Quantcast

State moving closer to offering abortion medication on college campuses

California

Carol Ozemhoya | OW Contributor | 2/2/2018, 11:36 a.m.
The California Senate has passed SB 320, which enables women...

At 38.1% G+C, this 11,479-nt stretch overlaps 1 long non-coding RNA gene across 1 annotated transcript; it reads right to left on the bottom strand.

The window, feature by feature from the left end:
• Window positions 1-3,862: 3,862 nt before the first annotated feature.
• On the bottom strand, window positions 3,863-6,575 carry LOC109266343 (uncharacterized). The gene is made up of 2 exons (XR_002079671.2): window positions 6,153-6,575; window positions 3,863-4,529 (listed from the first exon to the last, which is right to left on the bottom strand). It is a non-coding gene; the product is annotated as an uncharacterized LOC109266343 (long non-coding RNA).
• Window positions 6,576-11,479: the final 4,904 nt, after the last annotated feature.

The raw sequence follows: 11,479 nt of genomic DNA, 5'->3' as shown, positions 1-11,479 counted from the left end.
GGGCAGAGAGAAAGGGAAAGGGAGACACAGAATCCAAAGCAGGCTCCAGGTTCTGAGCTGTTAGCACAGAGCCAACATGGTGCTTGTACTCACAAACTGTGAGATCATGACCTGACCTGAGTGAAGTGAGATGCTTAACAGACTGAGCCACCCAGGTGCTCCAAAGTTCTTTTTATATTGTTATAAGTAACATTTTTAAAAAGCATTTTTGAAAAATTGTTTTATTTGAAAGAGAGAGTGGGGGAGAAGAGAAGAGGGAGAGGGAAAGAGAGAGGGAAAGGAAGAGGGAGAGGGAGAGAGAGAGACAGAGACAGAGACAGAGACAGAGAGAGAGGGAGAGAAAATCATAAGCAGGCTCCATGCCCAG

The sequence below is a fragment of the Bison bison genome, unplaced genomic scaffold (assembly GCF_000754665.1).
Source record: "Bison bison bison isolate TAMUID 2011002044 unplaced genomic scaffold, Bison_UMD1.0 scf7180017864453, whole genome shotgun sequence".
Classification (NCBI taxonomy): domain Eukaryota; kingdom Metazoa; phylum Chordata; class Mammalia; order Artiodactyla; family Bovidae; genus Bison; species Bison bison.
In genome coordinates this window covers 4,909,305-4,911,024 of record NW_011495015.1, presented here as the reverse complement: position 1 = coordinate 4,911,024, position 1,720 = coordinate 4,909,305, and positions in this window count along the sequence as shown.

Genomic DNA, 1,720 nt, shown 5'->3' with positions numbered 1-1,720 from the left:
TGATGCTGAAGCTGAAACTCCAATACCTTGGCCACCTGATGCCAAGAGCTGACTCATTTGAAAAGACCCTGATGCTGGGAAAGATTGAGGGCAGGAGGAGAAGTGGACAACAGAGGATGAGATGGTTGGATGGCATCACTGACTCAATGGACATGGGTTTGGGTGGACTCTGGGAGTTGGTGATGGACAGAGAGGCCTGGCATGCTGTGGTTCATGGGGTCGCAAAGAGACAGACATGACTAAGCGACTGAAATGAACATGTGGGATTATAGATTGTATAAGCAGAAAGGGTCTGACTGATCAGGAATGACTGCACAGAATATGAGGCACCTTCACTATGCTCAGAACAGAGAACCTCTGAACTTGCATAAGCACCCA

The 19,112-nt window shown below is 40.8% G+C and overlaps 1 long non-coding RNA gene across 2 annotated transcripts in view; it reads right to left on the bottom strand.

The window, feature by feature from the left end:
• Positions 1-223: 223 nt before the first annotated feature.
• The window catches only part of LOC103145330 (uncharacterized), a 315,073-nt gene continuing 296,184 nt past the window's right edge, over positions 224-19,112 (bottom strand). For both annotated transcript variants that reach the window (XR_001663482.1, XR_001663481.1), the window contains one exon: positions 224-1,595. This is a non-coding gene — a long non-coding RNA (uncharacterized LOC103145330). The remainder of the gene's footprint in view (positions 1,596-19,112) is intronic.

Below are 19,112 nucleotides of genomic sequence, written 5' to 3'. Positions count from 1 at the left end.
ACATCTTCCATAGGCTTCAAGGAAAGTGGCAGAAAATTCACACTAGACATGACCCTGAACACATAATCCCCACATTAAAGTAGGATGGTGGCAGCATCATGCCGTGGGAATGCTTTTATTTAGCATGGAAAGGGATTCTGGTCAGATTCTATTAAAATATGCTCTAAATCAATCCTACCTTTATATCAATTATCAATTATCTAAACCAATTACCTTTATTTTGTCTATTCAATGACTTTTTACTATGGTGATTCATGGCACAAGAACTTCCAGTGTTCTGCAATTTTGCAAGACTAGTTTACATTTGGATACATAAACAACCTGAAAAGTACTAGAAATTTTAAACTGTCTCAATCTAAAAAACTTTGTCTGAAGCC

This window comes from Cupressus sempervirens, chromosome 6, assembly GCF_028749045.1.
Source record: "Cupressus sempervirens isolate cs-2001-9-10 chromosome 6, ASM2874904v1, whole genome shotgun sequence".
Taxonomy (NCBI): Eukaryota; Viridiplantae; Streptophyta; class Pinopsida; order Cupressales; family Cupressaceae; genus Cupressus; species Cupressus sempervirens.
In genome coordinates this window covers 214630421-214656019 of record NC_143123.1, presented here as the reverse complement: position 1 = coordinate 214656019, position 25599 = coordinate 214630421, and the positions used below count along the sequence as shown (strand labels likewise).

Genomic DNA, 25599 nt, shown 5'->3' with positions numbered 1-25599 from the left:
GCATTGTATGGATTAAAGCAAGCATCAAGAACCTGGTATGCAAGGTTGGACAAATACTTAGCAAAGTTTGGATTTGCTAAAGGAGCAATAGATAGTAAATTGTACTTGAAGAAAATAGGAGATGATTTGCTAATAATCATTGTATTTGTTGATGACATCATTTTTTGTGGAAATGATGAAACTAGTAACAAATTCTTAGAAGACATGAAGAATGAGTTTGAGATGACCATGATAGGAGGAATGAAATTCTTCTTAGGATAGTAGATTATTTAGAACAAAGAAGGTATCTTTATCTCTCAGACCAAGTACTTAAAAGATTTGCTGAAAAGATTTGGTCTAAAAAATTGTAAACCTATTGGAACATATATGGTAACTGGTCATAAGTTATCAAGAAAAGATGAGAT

The California Senate has passed SB 320, which enables women on college campuses to obtain an abortion pill. According to the Huffington Post, the movement to provide the pill began when a UC Berkley student found out she was pregnant, even though she told officials she and her partner had practiced safe sex. During the process to try to end the pregnancy, she found out her student insurance didn’t cover it, and by the time she had spent hundreds of dollars and had to go off campus to see a doctor, she had lost her internship and missed some of her classes. And to make it more life-changing, by the time she got a referral for the procedure, she was too far along to have the procedure. California offers one of the best abortion options in the country, but none of the state’s public universities provide students like the one mentioned above with on-campus abortion services of any kind. That could soon change. This week, the California senate passed a bill requiring the 34 University of California and California State University campuses to provide medication abortion — often called the abortion pill — in their health care centers, ensuring it is available to students by no later than January 2022. If the bill moves through the state assembly and is signed into law by the governor, California would become the first state in the nation to pass such legislation at a time when many states are chipping away access to the abortion pill. The bill has not been without controversy, and anti-abortion groups have opposed it on the grounds that student health centers are not equipped to handle the procedure. Supporters of the bill argue that is not true, as a group of private funders including Tara Health Foundation and the Women’s Foundation of California have agreed to pay for implementation of the policy, including training and equipment — which also means the state will not pay for the roll-out. They have agreed to supply at least $14 million, and possibly up to $20 million, Surina Khan, CEO of the Women’s Foundation of California, which helped craft the bill, told HuffPost.